When George Valliant followed 268 Harvard undergraduate men for their entire adult lives as part of the famous Grant Study, he generated a whole lot of data and a host of interesting findings. But his bottom line conclusion was pretty simple:

"The 75 years and $20 million expended on the Grant Study points...to a straightforward, five-word conclusion: 'Happiness is love. Full stop.'"

Which is a pretty solid reason to pay a lot of attention to the art and science of a long and happy romantic partnership. But this is a professional website, so if you need a more practical reason, here's one from a recent study--a stable relationship with a solid partner is a huge boost for your career, as well.

But you probably knew all this intuitively already. What most non-scientists don't know--but would like to find out--is the latest research-backed advice on how to maintain such a fruitful partnership. Helen Fisher knows. A biological anthropologist, she holds academic positions at The Kinsey Institute and Rutgers University, but she's also the chief scientific adviser for Match.com. Recently, she spoke to Big Think about what science has to say about making sure your relationship--and your happy feelings for one another--last.

1. Wait a while to marry.

Hookup culture has its share of critics, but Fisher isn't one of them. "Maybe all of this hooking up and friends with benefits and living together is not recklessness. Maybe it's caution. Maybe singles are trying to learn every single thing they can about a potential partner before they tie the knot," she says.

This slowly, slowly approach to commitment is probably a good thing, as we're really not at our most rational at the beginning of a relationship. In that early, intense phase, "some cognitive regions up in the prefrontal cortex that have evolved much more recently begin to shut down," explains Fisher. Primitive areas associated with craving and obsession, however, light up like a Christmas tree.

So take it slow before you commit, recommends Fisher. "I think that with what I call fast sex, slow love, with this slow love process of getting to know somebody very carefully over a long period of time, it's going to help the brain readjust some of these brain regions for decision making," she says. "I'd wait at least two years, because in two years you see the full cycle of the year twice. You see how they handle Halloween, how they handle Christmas or Hanukkah, how they handle summer fun." Plus, by then the primitive part of your brain will have started to calm down a bit, giving rationality a chance to weigh in.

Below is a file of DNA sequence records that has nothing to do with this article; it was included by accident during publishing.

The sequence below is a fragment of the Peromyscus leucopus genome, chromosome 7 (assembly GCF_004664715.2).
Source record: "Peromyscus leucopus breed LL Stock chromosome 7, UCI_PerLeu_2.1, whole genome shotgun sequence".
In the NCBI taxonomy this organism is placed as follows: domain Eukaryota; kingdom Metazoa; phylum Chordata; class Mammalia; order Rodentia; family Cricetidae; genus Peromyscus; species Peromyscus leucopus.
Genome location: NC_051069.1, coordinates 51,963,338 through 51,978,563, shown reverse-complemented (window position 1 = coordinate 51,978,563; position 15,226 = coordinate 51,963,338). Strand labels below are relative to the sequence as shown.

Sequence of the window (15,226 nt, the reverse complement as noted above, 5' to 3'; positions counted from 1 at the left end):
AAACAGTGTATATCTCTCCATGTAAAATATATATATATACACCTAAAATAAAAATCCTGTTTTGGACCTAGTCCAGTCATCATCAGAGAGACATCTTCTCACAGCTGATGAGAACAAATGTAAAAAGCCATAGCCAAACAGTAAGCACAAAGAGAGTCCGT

2. Have sex.

This one probably isn't such a shocker, but insane schedules and stress can, of course, get in the way of doing what comes naturally. Don't let them, advises Fisher.

"Have sex regularly with the partner. If you don't have time, schedule the time to have sex with the partner, because when you have sex with a partner, you're driving up the testosterone system, so you're going to want to have more sex. But you also have all the cuddling, which is going to drive up the oxytocin system and give you feelings of attachment, and...any kind of stimulation of the genitals drives up the dopamine system and can sustain feelings of romantic love," she says, explaining the "use it or lose it" principle of the human sex drive.

3. Do new stuff together.

Can long-term relationships lose some of their spark? Of course, but you can fight boredom and complacency by stirring more novelty into your lives together. "Novelty drives up the dopamine system and can sustain feelings of romantic love," explains Fisher. "Just go to a different restaurant on Friday night. Take your bicycle instead of a car. Read to each other in bed. Sit together on the couch and have a discussion about something new. Read new books together. Novelty, novelty, novelty sustains feelings of intense romantic love."

4. Stay in touch.

No, she's not referring to all-day text messages or frequent phone calls while you're traveling for work. She means it literally--touch each other. "Cuddle after dinner. Walk arm in arm down the street. Hold hands together. Put your foot on top of his or her foot while you're having dinner, gently of course. But stay in touch. That drives up the oxytocin system and can give you feelings of deep attachment to the partner," says Fisher.

5. Say nice things, daily.

Like regular sex, when you write this one down, it seems pretty obvious. But in the fog of everyday life, it can be easy to forget this simple bit of relationship wisdom. "If you say several nice things to your partner every day--I would suggest five but if you can only pull off two or three, whatever, saying nice things to your partner--that actually reduces their cholesterol, reduces their cortisol, which is the stress hormone, and boosts their immune system. But it also boosts yours," Fisher reports of the research on the subject.

If you're intrigued by the tidbits here, the complete video has a lot more detail on the science behind these ideas. You can check it out here.